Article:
Wednesday, February 6

Get to the Heart of the Matter This February

by Jessica Blackport

February is a month for celebrating the heart. 

Every year we look forward to that exciting holiday – Valentine’s Day – complete with cards, chocolate, other gifts and maybe even a visit from the beloved Cupid. And not only do we celebrate the heart’s capacity for love – we also celebrate the heart’s health by designating February as National Heart Month.

As the number of heart disease cases grows in this country, we have great reason to give our hearts a little extra care and attention during this Valentine season.

In a recent cycling class, the instructor gauged the intensity of our workout by our heart rate. If our heart rates were too high, she had us slow down – and if too low, she ramped up the intensity.

This made me wonder: How often do I pay attention to my heart while I’m working out?

When I realized the answer was “not enough,” I began researching ways to change that.

Monitoring your heart’s beats per minute is an easy way to gauge if your heart is working at a healthy rate. You might be doing too much, or you might be doing too little to be doing you much good.

You may have noticed that many cardio fitness machines have handgrips to calculate your heart rate in beats per minute. You also can buy heart rate monitors and watches in stores.

If neither option is available, you can use the doctor’s method of using your index and middle finger and finding your pulse on your wrist or under your jaw line. Be sure to have a secondhand watch or clock nearby so you know how long to count. You can count beats for a full minute or you can count beats for 30 seconds and multiply by two, 20 seconds and multiply by three, or 10 seconds and multiply by six. Know that the longer you count, the more accurate your number will be.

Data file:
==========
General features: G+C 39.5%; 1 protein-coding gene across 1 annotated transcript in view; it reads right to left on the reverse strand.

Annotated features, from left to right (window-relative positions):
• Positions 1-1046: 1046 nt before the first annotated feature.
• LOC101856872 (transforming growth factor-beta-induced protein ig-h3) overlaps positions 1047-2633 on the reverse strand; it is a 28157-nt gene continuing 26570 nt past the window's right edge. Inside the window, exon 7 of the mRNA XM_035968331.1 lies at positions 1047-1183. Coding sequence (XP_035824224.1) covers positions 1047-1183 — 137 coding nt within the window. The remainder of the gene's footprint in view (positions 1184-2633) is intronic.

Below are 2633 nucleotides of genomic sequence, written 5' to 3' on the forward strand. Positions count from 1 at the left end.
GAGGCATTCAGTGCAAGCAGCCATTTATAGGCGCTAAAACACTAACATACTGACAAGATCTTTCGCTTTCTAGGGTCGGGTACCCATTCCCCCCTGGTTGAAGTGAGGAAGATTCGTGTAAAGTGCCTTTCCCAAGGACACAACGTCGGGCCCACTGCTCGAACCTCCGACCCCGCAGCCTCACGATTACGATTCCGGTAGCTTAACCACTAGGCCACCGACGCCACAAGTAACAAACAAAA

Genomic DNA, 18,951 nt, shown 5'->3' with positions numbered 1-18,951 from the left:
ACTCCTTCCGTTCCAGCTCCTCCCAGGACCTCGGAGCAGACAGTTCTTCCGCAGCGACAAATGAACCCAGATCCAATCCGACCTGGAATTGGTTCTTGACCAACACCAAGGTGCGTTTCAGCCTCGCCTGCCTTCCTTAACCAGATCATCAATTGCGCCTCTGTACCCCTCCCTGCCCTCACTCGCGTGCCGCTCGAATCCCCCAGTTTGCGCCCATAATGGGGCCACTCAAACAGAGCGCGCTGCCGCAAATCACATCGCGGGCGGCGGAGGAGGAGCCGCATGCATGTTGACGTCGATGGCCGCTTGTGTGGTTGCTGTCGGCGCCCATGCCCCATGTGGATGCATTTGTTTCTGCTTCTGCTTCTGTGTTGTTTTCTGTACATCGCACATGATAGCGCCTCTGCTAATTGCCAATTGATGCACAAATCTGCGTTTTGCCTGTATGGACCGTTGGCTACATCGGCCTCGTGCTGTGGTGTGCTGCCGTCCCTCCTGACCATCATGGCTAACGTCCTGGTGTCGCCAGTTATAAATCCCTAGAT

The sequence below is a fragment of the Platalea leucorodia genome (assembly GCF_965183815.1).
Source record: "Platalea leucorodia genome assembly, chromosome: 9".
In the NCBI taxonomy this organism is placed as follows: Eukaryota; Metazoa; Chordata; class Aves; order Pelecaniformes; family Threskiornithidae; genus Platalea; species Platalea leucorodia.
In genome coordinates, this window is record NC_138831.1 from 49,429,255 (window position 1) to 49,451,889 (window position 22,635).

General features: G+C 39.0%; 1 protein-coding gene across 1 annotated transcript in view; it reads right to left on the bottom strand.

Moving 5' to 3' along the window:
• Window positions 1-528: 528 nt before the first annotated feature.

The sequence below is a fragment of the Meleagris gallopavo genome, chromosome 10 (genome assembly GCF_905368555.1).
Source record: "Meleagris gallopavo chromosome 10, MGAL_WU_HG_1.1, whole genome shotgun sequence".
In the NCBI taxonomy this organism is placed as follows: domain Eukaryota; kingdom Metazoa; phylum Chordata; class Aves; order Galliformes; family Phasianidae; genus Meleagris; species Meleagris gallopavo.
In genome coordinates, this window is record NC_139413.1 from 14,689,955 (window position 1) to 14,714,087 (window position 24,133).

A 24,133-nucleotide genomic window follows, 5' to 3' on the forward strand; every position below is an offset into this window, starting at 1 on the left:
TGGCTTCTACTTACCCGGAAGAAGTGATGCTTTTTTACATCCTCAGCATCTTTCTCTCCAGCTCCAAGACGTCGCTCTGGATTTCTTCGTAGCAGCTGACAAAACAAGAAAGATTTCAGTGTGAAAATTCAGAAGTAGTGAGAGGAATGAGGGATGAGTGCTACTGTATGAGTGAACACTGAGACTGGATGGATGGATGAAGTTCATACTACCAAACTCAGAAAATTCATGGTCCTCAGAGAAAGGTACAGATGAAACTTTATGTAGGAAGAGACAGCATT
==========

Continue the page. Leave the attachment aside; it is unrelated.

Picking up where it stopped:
Now that you have your heart rate, you can check heart rate charts and tables to see how your number (and your age) compares to the different intensities of a heart work zone. Many gyms, fitness centers and group fitness classrooms have a Target Heart Rate chart that uses age and a 10-second heart rate count to determine what zone you’re working in.

So, the next time you’re working out, check your pulse and count your beats.

It’s like building a relationship with your heart. It speaks, and you listen.

This February, while appreciating your loved ones and love itself and focusing on matters of the heart, let’s remember to listen to what our heart is telling us about our health.
Guest blogger Jessica Blackport is Physical Education major, concentrated on Exercise Science, at Butler University. She is currently completing her coursework by serving as a JCC Health and Wellness intern and will graduate in May 2014.

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